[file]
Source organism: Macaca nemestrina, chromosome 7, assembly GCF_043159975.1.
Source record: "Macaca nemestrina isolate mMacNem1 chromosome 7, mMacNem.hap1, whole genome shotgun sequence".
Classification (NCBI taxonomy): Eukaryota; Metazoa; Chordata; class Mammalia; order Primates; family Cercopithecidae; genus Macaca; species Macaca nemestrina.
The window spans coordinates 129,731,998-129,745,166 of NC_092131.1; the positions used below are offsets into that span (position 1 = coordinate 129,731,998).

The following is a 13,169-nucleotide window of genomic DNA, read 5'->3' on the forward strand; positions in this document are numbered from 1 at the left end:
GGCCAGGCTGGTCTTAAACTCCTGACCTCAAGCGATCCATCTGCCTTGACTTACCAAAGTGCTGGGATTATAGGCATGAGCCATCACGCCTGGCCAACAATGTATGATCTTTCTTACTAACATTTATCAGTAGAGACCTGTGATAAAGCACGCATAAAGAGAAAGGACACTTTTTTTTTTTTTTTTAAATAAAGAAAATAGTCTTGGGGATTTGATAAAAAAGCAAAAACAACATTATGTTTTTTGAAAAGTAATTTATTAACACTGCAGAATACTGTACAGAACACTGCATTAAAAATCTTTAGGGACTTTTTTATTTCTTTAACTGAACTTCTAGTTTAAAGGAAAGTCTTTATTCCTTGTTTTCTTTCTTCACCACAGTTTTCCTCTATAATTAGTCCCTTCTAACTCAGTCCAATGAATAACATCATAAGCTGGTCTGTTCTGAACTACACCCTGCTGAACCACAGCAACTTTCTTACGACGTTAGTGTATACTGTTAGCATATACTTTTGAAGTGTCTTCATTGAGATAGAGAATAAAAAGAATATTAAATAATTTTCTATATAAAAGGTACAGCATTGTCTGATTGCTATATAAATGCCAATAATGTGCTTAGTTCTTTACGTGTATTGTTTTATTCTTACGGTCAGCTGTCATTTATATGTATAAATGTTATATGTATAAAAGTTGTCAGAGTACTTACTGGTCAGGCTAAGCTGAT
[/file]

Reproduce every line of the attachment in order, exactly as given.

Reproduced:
Source organism: Macaca nemestrina, chromosome 7, assembly GCF_043159975.1.
Source record: "Macaca nemestrina isolate mMacNem1 chromosome 7, mMacNem.hap1, whole genome shotgun sequence".
Classification (NCBI taxonomy): Eukaryota; Metazoa; Chordata; class Mammalia; order Primates; family Cercopithecidae; genus Macaca; species Macaca nemestrina.
The window spans coordinates 129,731,998-129,745,166 of NC_092131.1; the positions used below are offsets into that span (position 1 = coordinate 129,731,998).

The following is a 13,169-nucleotide window of genomic DNA, read 5'->3' on the forward strand; positions in this document are numbered from 1 at the left end:
GGCCAGGCTGGTCTTAAACTCCTGACCTCAAGCGATCCATCTGCCTTGACTTACCAAAGTGCTGGGATTATAGGCATGAGCCATCACGCCTGGCCAACAATGTATGATCTTTCTTACTAACATTTATCAGTAGAGACCTGTGATAAAGCACGCATAAAGAGAAAGGACACTTTTTTTTTTTTTTTTAAATAAAGAAAATAGTCTTGGGGATTTGATAAAAAAGCAAAAACAACATTATGTTTTTTGAAAAGTAATTTATTAACACTGCAGAATACTGTACAGAACACTGCATTAAAAATCTTTAGGGACTTTTTTATTTCTTTAACTGAACTTCTAGTTTAAAGGAAAGTCTTTATTCCTTGTTTTCTTTCTTCACCACAGTTTTCCTCTATAATTAGTCCCTTCTAACTCAGTCCAATGAATAACATCATAAGCTGGTCTGTTCTGAACTACACCCTGCTGAACCACAGCAACTTTCTTACGACGTTAGTGTATACTGTTAGCATATACTTTTGAAGTGTCTTCATTGAGATAGAGAATAAAAAGAATATTAAATAATTTTCTATATAAAAGGTACAGCATTGTCTGATTGCTATATAAATGCCAATAATGTGCTTAGTTCTTTACGTGTATTGTTTTATTCTTACGGTCAGCTGTCATTTATATGTATAAATGTTATATGTATAAAAGTTGTCAGAGTACTTACTGGTCAGGCTAAGCTGAT